Newspaper Page Text
At Pensacola Naval Air Base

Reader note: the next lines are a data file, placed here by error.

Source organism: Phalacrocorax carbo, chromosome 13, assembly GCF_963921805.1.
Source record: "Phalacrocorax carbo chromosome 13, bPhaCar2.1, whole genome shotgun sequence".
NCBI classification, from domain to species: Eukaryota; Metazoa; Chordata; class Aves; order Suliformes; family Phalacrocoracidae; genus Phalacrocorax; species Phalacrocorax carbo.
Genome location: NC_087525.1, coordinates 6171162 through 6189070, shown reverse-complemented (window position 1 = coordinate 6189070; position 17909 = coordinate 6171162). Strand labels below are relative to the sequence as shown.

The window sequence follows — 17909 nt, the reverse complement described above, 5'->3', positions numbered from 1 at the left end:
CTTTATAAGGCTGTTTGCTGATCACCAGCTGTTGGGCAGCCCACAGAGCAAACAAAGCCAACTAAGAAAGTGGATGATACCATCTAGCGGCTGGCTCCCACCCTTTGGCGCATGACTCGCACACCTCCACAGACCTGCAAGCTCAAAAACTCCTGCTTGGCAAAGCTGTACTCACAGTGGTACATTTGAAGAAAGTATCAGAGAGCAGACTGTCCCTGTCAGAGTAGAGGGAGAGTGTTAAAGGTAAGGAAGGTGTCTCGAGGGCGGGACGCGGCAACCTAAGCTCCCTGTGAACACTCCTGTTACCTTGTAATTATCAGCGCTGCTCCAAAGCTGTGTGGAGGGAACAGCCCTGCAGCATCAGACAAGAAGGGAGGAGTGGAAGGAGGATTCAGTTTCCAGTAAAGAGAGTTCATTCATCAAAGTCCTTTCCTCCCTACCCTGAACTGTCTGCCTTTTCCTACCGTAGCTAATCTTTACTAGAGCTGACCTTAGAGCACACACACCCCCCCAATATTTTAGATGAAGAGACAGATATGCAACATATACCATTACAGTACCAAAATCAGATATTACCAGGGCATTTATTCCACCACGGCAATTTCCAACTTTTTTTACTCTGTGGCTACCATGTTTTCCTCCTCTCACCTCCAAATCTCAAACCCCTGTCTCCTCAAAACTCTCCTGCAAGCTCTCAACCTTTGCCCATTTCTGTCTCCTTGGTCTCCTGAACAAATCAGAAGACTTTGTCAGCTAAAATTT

WAVES TAKE OVER—A WAVE at Pensacola is shown operating the synthetic training device by which aerial gunners learn how to recognize enemy planes, estimate the range and “shoot to kill.” The student is aiming an electric-eye gun at motion pictures of airplanes in simulated attack. —Navy Photos. By MIRIAM OTTENBERG, Bt»r S’»ff Correspondent PENSACOLA, Fla,, Oct. 26 — Wherever you go in this “Annapolis of the Air," you'll find a WAVE at work. That's what a group of 11 news paperwomen learned when the Navy flew' them down to Pensacola for a look at their sisters in uniform. WAVES were everywhere—in the gunnery school, in repair shops, in the air traffic control towers, in the radio rooms, in the “ships store ashore," in the parachute lofts and In the dispensary. There were grease - streaked WAVES in the coveralls they call “seabags." There were WAVES in Navy blue slacks climbing into Link trainers. There was a WAVE an swering the telephone in the ad mirals outer office and a WAVE in formal whites holding the diplomas at the designation ceremony wffien cadets received their wings. Men Released for Sea Duty. There were hospital corspmen WAVES and aviation metalsmith WAVES. There was a WAVE on the Pensacola-bound plane. She was a public relations WAVE. Every day the Navy is discover ing the WAVES can do something else that will release more men for sea duty. For instance, officers were doubtful about putting WAVES in the low-pressure chamber where aviation cadets learn how to use boy jump a ’chute she'd packed. There's a WAVE officer, whose name can't be used for security rea sons, who is in charge of the secret communications files. She holds a "burning party" every week or two to destroy secret and confidential material. Two of the WAVE officers are couriers, carrying secret information to other stations. They wear a gun on the hip and know how to use it. They always take an armed guard with them but the guard may be a WAVE, too. Assist in Repairing Planes. On most of the jobs sailors and WAVES work side by side, taking or ders from the same male officer. You see two figures in coveralls mounted on an airplane wing, one holding a part in place while another twists in the screws. Both their faces are covered with grease. One of them, however, is a WAVE. | "I thought they might be afraid I to get their hands dirty,” admitted ■ their commanding officer, ‘ but they ! ' pitch right in with the boys.” They kid each other a lot. The saiior in the ship's store pauses to say, “Sure, we like them fine.” Re torts the WAVE beside him, “They like us because we help swab the decks.” While the men on the station get used to the WAVES at work, they are sometimes a surprise to stran : gers. They tell about the pilots com Already skilled at dozens of jobs, WAVES at Pensacola soon will take over the low-pressure chamber where aviation cadets are taught how to adapt themselves to high altitudes. Here, a trio of newspaperwomen, visiting Pensacola to see the WAVES at work, “take a hop,” complete with oxygen masks. their oxygen masks and how to take high altitudes. It was thought offi cially that women couldn't take it. It was found officially that they could. The only difficulty there came when the flight surgeons, who go by b blueness of the lips and fingernails to detect the effects of altitude, had no guidepost to indicate when the wromen might faint. Between lip stick and fingernail polish, the WAVES had their symptoms care fully masked. Many Tasks Performed. Four days around Pensacola and Its outlying fields with a look in at the naval air station at Atlanta was hardly long enough to cover all the tasks the WAVES are performing, but here are a few' typical ones: Radioman (Third Class) Adelaide Glow, blond, 22, and attractive. wras a secretary in civilian life. Now she's teaching radio communication to aviation cadets. She flies a couple times a week to pratice radio naviga tion, sends recipes for mint juleps in code to keep the boys interested in their work. Her students call her "Glow" since she's enlisted person nel and doesn't rate "Miss.” Mrs. Fran Greenwood had just graduated from the University of Miami when she joined the WAVES. She teaches aerial gunners how to train their sights on enemy planes. One of her first students was Lt. Harold Greenwood. They were mar- 1 ried a month ago and he'g gone off1 to become a marine dive bomber pilot ’Chute Packer Is Speedy. Parachute Rigger (Third Class) Lucille Dasbach was in the account ing department of an insurance com pany until she joined the WAVES 10 months ago. She can pack a ’chute in six minutes. She and the other girl riggers are fast but careful.! because if a ’chute doesn't open and It's the fault of the rigger, they can be court-martialed. Biggest thrill j *he’s had in the Navy was seeing ai ing in from the South Pacific. A pilot calls Pensacola from the air and a girl's voice answers him. Bv the time the pilot has gotten around to asking for a date, a deep bass voice is responding on the other end. WAVES and enlisted men share the radio work at the communica tions center. More WAVES Needed. Everywhere the newspaperwomen went they were told by the com manding officers that more WAVES j could be used. Of course, there was ■ the senior medical officer who mur mured that he hoped the WAVE doctor who was scheduled to arrive soon ''wouldn't like the South,” but; 50 per cent of the hospital corpsmen in his dispensary were WAVES. Then, there was the squadron commander who thought having WAVES around “keeps the lan guage cleaner." "We're getting a lot of boys here straight from home—17-year-olds. Seeing the girls helps them to get started. They feel more at home." Generally, the sentiment here is that the sailors aren't completely , kidding when they swing past the i Wave barracks singing: "The WAVES are going to win the war Maryland Flyer Killed in Action LA PLATA, Md„ Oct, 26—Mr. and Everett L. Austin of Pomfrey have been informed by the War Depart ment that their son, StafT Sergt. Robert L. Austin, 20, was killed in action in the European theater on October 14. He was a member of the Air Forces and had been overseas since last June. During August, he com pleted 10 missions. He was a grad uate of the Glasava High School in Charles County. WASHINGTON AND VICINITY WASHINGTON, D. C. P)e f-umiitg J&kf OCTOBER 26, 1943. * SOCIETY AND GENERAL District Court Hears PEPCO Rate Appeal OPA Attorney Asks Electric Charge Cut Of $2,000,000 Arguments on a motion of the Po tomac Electric Power Co. and the Public Utilities Commission,to dis miss suits brought by four Federal agencies, including the Office of Price Administration and the Office of Economic Stabilization, who are seeking lower rates for Washington consumers, began today in District Court before Justice Jennings Bailey. Lloyd B. Harrison, one of several counsels for the defendants, opened the arguments after Harry R. Booth. OPA counsel, outlined for the court the background of the case, which opened last March with a Federal study of the sliding-scale method of arriving at power rates. Mr. Booth, explaining that the Treasury Department Procurement Division was Pepco’s biggest custo mer” told the Jurist. "We think the rate reduction ought to be at least $2,000,000.” Procurement Division and the Federal Works Agency are the other two plaintiffs. The attorney also claimed the Gov ernment has been denied "a full and fair” hearing before the PUC when it first went into the rate question later in March. He further asserted that the rates have been "erroneously calculated” and should be "reconsidered in the light of the war and the Economic Stabilization Act.” Government appeals filed with the court have attacked the PUC order of April 26, giving consumers a rate reduction of 1.5 per cent and have maintained that the reduction should be 10 per cent, retroactive to March of this year. 43 in Fairfax County To Report for Service 18 Men Slated to Begin Army Training at Meade Eighteen enlisted reservists from the Fairfax County Selective Service Board will report to the reception center, Fort Meade. Md . tomorrow after completing their three-week furloughs. Twenty-five others will go into the Navy, Marines and Coast Guard. The men were accepted at the Richmond Induction Station October 6. They are: Knight, Richard G. 8*ymour. Royal J Robey. Herbert D Stevens. Charles E Trammell. Victor A. Buckley. Edward E. Thompson. M. W Stark. Carl E Simpson. Graham L. Higdon, James N. Otis. William A. Denny. Robert E. “ Oole. Edwin J Thompson, Leri N. cepted on the same d^. but has been commissioned a first lieutenant in the Army and will report to Fort Belvoir tomorrow. Those accepted by the Navy are: Hirst, Floyd E Carpenter. George B. Jones. Harvey C. Carper. Woodrow W. Johnson. William C. Duke. John J Oliver. George A. Gasch. Arthur E Payne. Harvey D. Grimm. Robert L. Persons, Jack G. Harmon. J R jr. Taylor. Willard E. Harris. Sidney Warren. Raymond A. Woodbridae. Paul C. Blake. Harry A. Espedahl. Erling G Butler. James T Brumback. Clark M George E. Wolfe. James R. Bell, Howard M. Cornwell and B. Frank lin Good were accepted by the Ma rines. William W. Follin was ac cepted by the Coast Guard. Roosevelt Threat Case Denied Review by Court By th* Associtted Press. The Supreme Court refused yes terday to review the conviction of William T. Reid, New Orleans, on a charge of threatening to kill Presi dent Roosevelt. Reid was sentenced to 18 months’ imprisonment by the Western Louisiana Federal District Court and the verdict was upheld bv the Federal Circuit Court at New Or leans. The indictment alleged that he declared at Shreveport on May 15. 1941, “that he hated President Roosevelt and that, if he had the time and the money, he would go to Washington and kill the Presi dent and that if the President should ever come South he most certainly would kill him.’’ Dr. Marshall to Address Hyattsville Bible Class Dr. Peter Marshall, pastor of New York Avenue Presbyterian Church, | will address the annual banquet of the Eaton Bible class of the Memorial i Methodist Church. Hyattsville, at 7 o’clock tonight at the church Officers to be installed include Charles Allen, president: L. C. Reeley, vice president, and C. M.; Krauder, secretary-treasurer. House Is Ready To Aid District, Leader Pledges Legislators Thanked By McCormack for Co-operation on Bills Assurances that members of the House stand ready to give prompt consideration to legislation needed by the District were voiced yesterday by Majority Leader McCormack as the House quickly passed four Dis trict bills. “May I observe,” Mr. McCormack said, “that the Committee on the District of Columbia has been given every opportunity to bring up legis lation as quickly as possible after it is reported out of the committee. The leadership on both sides of the aisle has co-operated to the fullest extent possible with the chairman and the members of the Committee on the District of Columbia in see ing that legislation reported out re ceived prompt consideration. “As a matter of fact, the leader ship has enabled the legislation to be brought up where it has been re ported out unanimously without the committee's being compelled to wait until the regular District of Columbia day. Further, I think the business in order on District of Co lumbia day has been dispensed with as little delay during the last two or three years as during any similar period. “Should Have Confidence.” “The leadership ' on both sides recognizes that while we are mem bers of Congress we are also mem bers of the legislative body of the District of Columbia and that that is quite a serious trust. We want to see that the people of the Dis trict receive as prompt considera tion in the passage of legislation as possible. We want the Con gress and the legislative body of the District to convey to the people of the District of Columbia and the city of Washington that knowl edge so that they may have confi dence in the fact that Congress as a legislative body is legislating as quickly as possible. “The chairman of the committee and all of the members are aware, of that fact. The condition will' continue as long as I am leader, but I am very much concerned about the constant tendency and effort on the part of some individuals, and particularly one of your news papers—and I speak frankly and impersonally—to bring about a mis understanding between the people of the District and members of Congress. "We should have confidence in one another and respect for one another. I think that instead of trying to bring misunderstanding that they should attempt to bring about a feeling of confidence and under standing. Certainly the Congress, during the last three years, and I am confining myself to that period only, has done everything in its power to convey to the people of the District of Columbia the fact that we recognize our trust and are leg islating just as quickly as Is humanly possible, even not compelling the committee to wait until its regular District day, in order to get legisla tion through which relates to the District. Congratulates Committee. "I think it is only fair to make these observations so that in the future, instead of trying to bring about a feeling of misunderstanding, that a feeling of confidence and un derstanding, which the action of the members of Congress justifies, be a better course to pursue." Later Mr. McCormack said he be lieved the House District Committee had done "a wonderful job." Chairman Randolph of the House District Committee said both House Democrats and Republicans had co i operated "in every way" with the District Committee. Title Law Changed. One of the four approved meas ures provides a system for clear ing the title t& District prop erties sold at the annual tax deed auctions for nonpayment of taxes. This was described as desirable, but Mr. Randolph and Represent ative Dirksen, Republican, of Illi nois both voiced dislike for the tax auction sales. The latter called the practice "archaic." He explained that tax deed brokers come to the sales from other States and bid on the better properties, leaving the District to bid in the "cats and dogs." The purpose of the amendment was to provide for removing the tax deed "cloud" from the title to a property if the purchaser of the tax deed fails to obtain a fee sim ple title. This can be done row only through legal proceedings. The new measure provides this may be done after five years by the owner paying the back taxes, plus interest for the first two years, at 12 per Waste Paper Drive in Schools Passes 100,000-Pound Mark 80 Institutions Are Now Co-operating In Big City-Wide Salvage Campaign Schools participating in The Eve ning Star-PTA Salvage-for-Victory paper collection program yesterday passed the 100,000-pound mark with the totals for eight schools yet to be recorded. The first truckload to be picked up. which included 3,021 pounds from Randall Junior High, standing second in totals in the First District, and 1,680 pounds from Giddings, brought the aggregate to 100,112 pounds. When the other figures are in, a substantial start toward the second 100.000 pounds will have been made. Today, despite the rain, many children were observed carrying bundles of paper, magazines and cardboard to school, and a fair col lection is in prospect. Five more schools joined the campaign today, making the total number in the campaign 80. The new schools were Hearst, Oyster, Browne Junior. Blow and Webb. Practically all of the big producers of last year, with only three exceptions, are now in the program and only in the 4th district, which is west of Rock Creek Park, haa there been a lag i in • enlisting this renewal of the effort to bring in the paper so badly [ I needed in the industries supplying' ammunition, food, plasma and other medical supplies, and the manifold articles which require, .cardboard cartons for shipment. So ! far. Montgomery, Hardy, Key, Mann, Stoddert, Hearst, Alice Deal, Reno and Oyster are the only schools in this district in the program. Oyster will not be visited by the collection trucks until next week. Several of the schools in the Fourth District, however, are co operating with the District Salvage Committee in the once-a-month pick-up campaign and the paper is flowing to the mills, even though by a different channel. Today the Raymond School re ceived a windfall in the form of sev eral hundred pounds of paper of fered by Mrs. Sara A. Friedman of 3539 Holmead place. Other house holders without children of school age, having accumulations of paper, are urged to follow this example and notify some school pupil living close by in order that the school may ar range for the pick-up. CHAMPAGNE FOR THE PRISCILLA ALDEN—Byron Price, director of the Office of Censorship, shows Mrs. Price how to break the christening champagne on the Liberty ship Priscilla Alden, which Mrs. Price sponsored at Bethlehem-Fair field Shipyards, Baltimore. Mrs. Price is a direct descendant of Priscilla Alden. _A. P. Photo. - -_— -_ Probe of 2 Agencies, County Court Asked By Maryland Judge Jurist Told Guardsman Got Driving Card After Being in Fatal Accident By the Associated Press. BALTIMORE, Oct. 26—Federal Judge William C. Coleman, “shocked by testimony in damage suits against a Maryland State Guardsman, sug gested an investigation involving the guard, the commissioner of motor vehicles and a Cecil County court.; Judge Coleman said yesterday that “in the interests of the public.” he suggested the proper authorities be advised that: A State guardsman continued iri that organization after a man slaughter conviction and after he had operated an automobile with out a license. The commissioner of motor ve hicles had issued a learner’s card to the guardsman after the recipient had been involved in a fatal acci- j dent and had been driving without a license. The Cecil County court had fined the guardsman “only $250’ on the manslaughter count, i Judge Coleman made his sugges tion after hearing these statements entered as testimony in a damage 'suit brought by two Bainbrideg , Naval Training Station pharma cist's mates. The men. who were awarded damages totaling $20,000. had claimed they were injured in a collision between a taxicab and a car driven by State Guard Corpl. Allen William Clark. Clark's conviction of man slaughter was in connection with ;the death of the taxi driver. He ;and Ernest K Taylor, owner of the taxi in which the two sailors were passengers, were ordered to pay the damages. Judge Coleman suggested that authorities of the State Guard and the commissioner's office and the Cecil County State’s attorney ! should be informed of the testimony. Maryland Mules Stage Successful Fox Hunt K' thp Associated Press. SNOW HILL. Md , Oct. 26 — Roy D Gerdv's two young mules had never gone fox hunting before, but the first time they gave chase one of them came up with the brush. The Indiantown district farmer said his mules caught sight of a red fox streaking across the pasture and galloped after it. One of them istunned the animal with a well placed kick and then trampled it to death. 'cent, and interest for the last three ! years at the rate of 6 per cent. Weapons Law Strengthened. A second measure, designed to strengthen the law against the car rying of concealed weapons, al ready has been approved by the Senate and now goes to the White House. It was recommended by the Attorney General, who explained that under present law a weapon’ is not "concealed" unless it actually is concealed at the time it was proved to be in the possession of the defendant. Mr. Dirksen said it would not apply to sohtguns. Another of the bills makes bi cyclists, streetcar motormen and operators of other vehicles subject j to the hit-and-run and drunken driving rules of the Traffic Act al- J ready applied to motorists. The fourth measure passed 'ov j the House broadens the authority' of the District Motor Vehicle Park ing Agency, permitting it to use District-owned property in develop ment of off-street parking facilities. --- i Paper Collections In Schools Tomorrow The following is tomorrow's schedule for the collection of newspapers, magazines and cardboard in schools of District Three of The Evening Star P-TA Salvage for Victory pro gram, together with the five leaders in the District: Morgan -3,462 pounds Mott -3,146 pounds Adams -3.038 pounds Park View-2.000 pounds Raymond-1.520 pounds Mott Keene Bruce Brightwood Monroe Truesdeli Park View West Macfarland Raymond Rudolph H. D. Cooke Barnard Adams Whittier Morgan All schools are urged to check the schedule and notify the school next in line for collection when the truck arrives, thus eliminating long waits. Mrs. Byron Price Christens Ship Priscilla Alden at Baltimore Bjr the Associated Press. I BALTIMORE. Oct. 26. — Mrs. Byron Price, wife of the director of censorship and a lineal descendant of Priscilla Alden, christened a Lib erty ship named for her Colonial ancestor yesterday at the Bethle hem-Fairfield shipyard. The small, brunet wife of the for mer Associated Press official almost missed breaking the champagne bottle over the vessel’s bow. “Fascinated'’ by the shipyard, the first she had visted, Mrs. Price was telling friends what she had learned about shipbuilding when the launch ing whistle blew. Mrs. Price paid no attention until J. M. Willis, yard vice president and general manager, rushed over and called her atten tion to the blast. She hurried to where the bunting draped champagne bottle hung on their breaths a.s the big gray ship moved away. Then, she swung and shattered the container across the bow. Mr. Price, describing himself as "just a husband who came along for the ride ” watched the performance from the background. Mr. and Mrs. Price live at 4521 Lowell street N.W., Washington. Also watching tne ceremony were Mrs. Loyal R. Alden, Pikesville. Md„ Mrs. Price's aunt; Thomas L. Stokes of the Scripps-Howard Newspapers, and Mrs. Stokes, and Mark O'Dea of the Maritime Commission. Mrs. Price's ancestor for whom the ship was named was the Massa chusetts colonist whose romance with John Alden was recorded in the poem. “The Courtship of Miles Standish.” The Liberty shop, completed In 22 days, was the 231st of its type constructed at the yard. Alexandria Students High in State Tests Seventh Graders Rate Third in Virginia Alexandria public school pupils rated third highest in the State on standard tests given in all seventh grades in Virginia last spring to de termine school system efficiency. T. C. Williams, superintendent of schools, said the figures were given to him by officials of the State De partment of Education in Rich mond. Alexandria seventh-graders aver aged 13 years. 5 months, chrono logical age. which is the national average. Their average mental age was found to be 13 years, 2 months, but on the standard tests given they achieved an average of 13 t years, 11 months. Mr. Williams said the age rating achieved in the test was six months higher than the national average, nine months higher than the aver age in Virginia cities and 16 months higher than the average for State cities and counties. Mr. Williams explained that Alex andria's rating of third was an even greater achievement than the fig ures indicated, because 365 children were tested in the city, while the schools which rated first and sec-' one had groups of fewer than 100 pupils which, according to those familiar with the tests, tends to dis tort the accuracy of the figures. 43 in Prince Georges To Report for Duty j Forty-three men from the Upper Marlboro area will report soon for duty with the armed forces follow ing their induction last Wednesday by Prince Georges County Draft Board No. 3 at Upper Marlboro. They are; Army. Holly. John W. Gesuero. Pasqual V. V. Junius Callaghan. John T. Hill. Makle G. Perrygo. Robpr; W. Tanner. Rudolph E. Smith. Stephen I Wells. Samuel L. Bailey. E. W.. jr. Gross. Peter A. Fleishman. Harry W. Colbert. Oliver W. Wood. James S S'mms. I.ee T. Fowler. William H. Brooks. Harry B. Shearer. W A Jones, Harry B. Richardson. N E. Tolliver. John B. Conner. Richard C. Makle. Bernard 3. Richardson. C C Butler. Harry W. Goldsmith. J. H. Wilkinson. N. L. Navy. Young. Francis W Wallace. Nover F A. Foster. Alphonso W. Asmussen. Robert J. Black. Johnnie Haller. Edward A. Proctor. J. T. Vernasga, Peter Dorsey. Ralph E. Dlsharoon. John R. Makel. Irwin L Imlay. Ellsworth E. Walls. Joseph W. Smith. Sandy J Thompson. J S.. Jr. Daniels. James E.. 1r. Virginia Baptist Clergy Leads in Marriages By thp Associated Press. RICHMOND, Oct. 26.—Baptist clergymen performed more mar- j riaees in Virginia during 1941 than did the ministers of any other de-' nomination, the Bureau of Vital' Statistics. State Department of Health, reported yesterday. Of the 31,892 marriages performed 1 by clergymen, the Baptists were credited with 10,817, the Methodists with 8.009. the Presbyterians with 3,334, Christians with 1,928, Catho lics with 1,302; Lutherans, 1,224, and Episcopalians, 1,030. Clerks of court or other court appointees performed 3,288 of the total 35,180 marriages reported. Store Managers Hold Meeting With Police Closer co-operation between police and store managers during the Thursday night holiday shopping j rushes was forecast after a meeting yesterday at the Municipal Building. Members of the general assign ment squad headed by Lt. Aubry Tolson attended the meeting with the store representatives. The discus sion was led by Inspector Robert J. Barrett, chief of detectives. Virginia to Continue Oiling of Highways Additional Material Is Made Available By the Associated Press. RICHMOND, Oct. 26.—Additional supplies of bituminous material made available by F«d«r«l *Hthori ties will allow the Hij&it#<t!P't>ep*rt ment to continue some oil treat-1 men? of roads after the final date1 originally set for this year's pro-' gram, officials said today. The additional work will depend on weather conditions. The regular program, calling for distribution of about 10.000.000 gallons of bitumin ous material, is expected to be about complete by Monday. After that the department will use its own eight bituminous distributors to do occa sional work. J. J. Forrer. maintenance engi neer, said labor shortage was an other serious handicap in the oiling program, which was reduced to less than 50 per cent of the normal peacetime work. District engineers, meanwhile, are being called on to begin immedi ately the training of employes for removal of snow and other winter work. The engineers are being asked to contact farmers and others who might be willing to help out in snow removal operations should the road forces not be sufficient. Maps are being furnished each highway district showing roads to be given priority in snow removal. Routes listed in the instructions as roads from which snow would be re-; moved Include highways carrying through truck traffic, convoy and defense traffic, routes serving farms producing perishable food produces and routes for school buses and mail. Maryland Ration Boards Have Payroll of $607,140 | By the Associated Press. | BALTIMORE, Oct. 26.—The an nual payroll of the 417 employes of Maryland's 39 ration boards is $607. 140, exclusive of the staff of the State Office of Price Administration. Leo, H. McCormick reported yester day. Mr. McCormick. State OPA direc tor. said there were 412 full-time paid employes assigned to the local boards, with a total payroll of $603. 720. and five part-time employes.1 with a total salary of $3,420. In additional to the paid staffs of the local ration boards, there are several thousand volunteer workers at the boards. Mr. McCormick also disclosed that the overall cost of operating the rationing, price and rent control programs of the OPA in Maryland amounted to 62 cents per person. | Arlington Scouts Receive Awards for Achievements Arlington County Boy Scouts, at the semiannual Court of Honor at Washington-Lee High School Sat urday, were given first and second class awards, merit badges and Star, Life, Eagle and Palms awards. Second-class awards were pre sented to 27 scouts. Six first-class awards were presented and merit badges were given to 23 scouts. Senior scout titles were awarded to three scouts. Star awards were made to Charles Biller, Robert Clarke, R. Jackson, Fred West and Alfred Holden. Life awards were presented to Fred Leder, Jim Brentlinger. Kirk Birrell. W. J. McKnight and Charles Biller The Eagle award was presented to' Claude Smith and the Palms award to Robert Fields and Robert Ware. These awards, highest in scouting, were furnished by the Arlington Kiwanis Club. The bugler’s medal was presented to Dick Beatty. g New Hospital In Bethesda to Open Dec. 1 p Staff to Take Over Immediately and Prepare Facilities The new Bethesda Suburban Hos pital will open, at least for non surgical and obstetrical cases, on December 1, it was announced to day by Randolph G. Bishop, presi dent of the hospital's Board of Trustees. Mr. Bishop said J. Dewey Lutes, hospital superintendent, will install his staff immediately so supplies and hospital services may be checked before the hospital is opened. The telephone number will be Oliver 6700. In adition to staff members al ready announced, Mr. Bishop said. Dr. Richard E. Kelso. Washington' pathologist, will become pathologist at the hospital. Dr. Kelso is a graduate of the George Washington University Medical School where he has been an instructor in pathology. He also attended Johns Hopkins University and did summer work under Dr. Edith Porter, pathologist at the University of Chicago Lying In Hospital. Others Appointed. Additional hospital personnel in clude Mrs. Jack W. Wisner, social service worker with the Montgomery County Welfare Board, social service director; Mrs. Hazel Stark Karris, Silver Spring, housekeeper, and Charles De Freypas, Rockville, re cently discharged from the Navy after being wounded, storeroom clerk. Applications for housekeeping, maintenance and porter service will be considered immediately so that a complete staff may be assembled Monday, Mr. Bishop said. He added that an offer by Judge Albert A. Brault, commander of the county Citizens' Defense Corps, to furnish volunteers for hospital work during the manpower shortage is being con sidered. Mr. Bishop said Mrs. Walter E. Perry has been appointed to head a committee to make plans for an open house November 27 and 28. when communitv residents will be invited to insoect hospital facilities. Other members of the committee include Walter E. Bogley. Mrs. Frank R. Garfield. Joseph D. Montedonlco, Mrs. James Parker Nolan and Mr. Bishop. More Rooms Furnished. Meanwhile, Mrs. Alvin L. Aubinoe, chairman of room sponsorships of the Women's Auxiliary of the Hos pital Association, said funds to fur 1 nish two more private rooms have been received. j One room will be furnished by iMrs. Thomas A. Borden and Mrs. A. B. Veazey in memory of their paj ientf. Samuel E. and Virginia R. i Wheatley, and funds for furnishing i another room have been given by Ralph S. Morrison. Bethesda. in memory of his mother, Mrs. Annie Elizabeth Morrison. Mrs. Aubinoe also announced that gifts of shrubbery and $400 to be used at the discretion of the board of trustees have been received from R. H. H. Spidel. Mrs. John L. Cassia and James E. Tibbitt.s. Mr. Bishop said G. Wade Imirie, Bethesda businessman, has been ap pointed to the board of trustees to succeed Raymond B. Leavitt, who has entered the Navy. 51 Hyattsville Area Men To Report for Duty Soon Fiftv-one Hyattsvile area men wall report soon for duty with the armed forces following their induction Or tobert 15 by Prince Georges County Draft Board. No. 1. Hyattsville. They ! are: Army. Robertson. James E Messer. Robt H Vann. Carl P Harne. Robert E Pierce. Edward Rozran. Erwin Steinberg. E H Mullins. James C Vesperman. Paul G Snrackllng. Geo E Sandler. B. J Eberhart. E B MeNamee. David A Baggett Boonp Johnson. Burke, jr. Stubblefield. A V . jr. Gray. James H Hodges Charles E Summers. Philip P. Campbell. Vincent O. Rodriguez. R. E. Rider, Verdell F. Navy. Crowley. J. s Jr. Shyrock. C M . Jr. Grennelle. K L. Browne. E B ,’r GrafT. Ferris I. Taliaferro. J H Thacker. Wm P Prickett. Robert L. Redmond. John P. Sparks. Aei« Bills. John W. Gray. Asa W. Philpitt. R F . 1r. Bailey. \Y a Jr Patterson. H L. Henson. Jeardon D Mosley. Earl F. Gritz. Edwin D Base. Ear! H Reynolds. Jam's E Norton. Edward C Nelson. Carl R. Skinner. Mark R . jr. Grindle E M Day, Thomas E Grube. Richard V. Marine Corps. Caspari Marvin A. Graves. Thomas Pace. Wilbur R. Daily Rationing ^ Reminders^ Fud Oil—Period No. 1 coupons, good • for 10 gallons per unit, valid now, expire January 3. Canned and Frozen Foods, etc.— Book No. 2. X, Y and Z stamps good now until November 20. A, B and C stamps in the new Book No. 4 valid November 1 through December 20. Meats, Fats. Etc.—Brown stamps in Ration Book No. 3: C, D, E and P stamps valid through October 30. Stamp G valid through December 4. Stamp H becomes valid October 31, J November 7 and K November 14. All will expire December 4. Sugar—Coupon No. 14 In Book No. 1 good for 5 pounds through Oc tober 31. Stamps 15 and 16 each good for 5 pounds for home can ning through October 31. Sugar stamp 29 in the new Book No. 4 will be good for 5 pounds from November 1 through January 15. Tire Inspection Deadlines — For holders of B coupons, October 31; for C coupon holders, November 30; for A coupon holders, March 31, 1944. Gasoline—No. 6 A coupon (worth 3 gallons each! will expire Novem ber 8 Instead of November 21. B and c coupons have been re duced In value to 2 gallons. Shoes—Stamp No. 18 In book No. 1 good for one pair for an indeflnita time, stamp 1 on the ‘•airplane’* sheet of book No. 3 valid Novem ber 1 and good Indefinitely.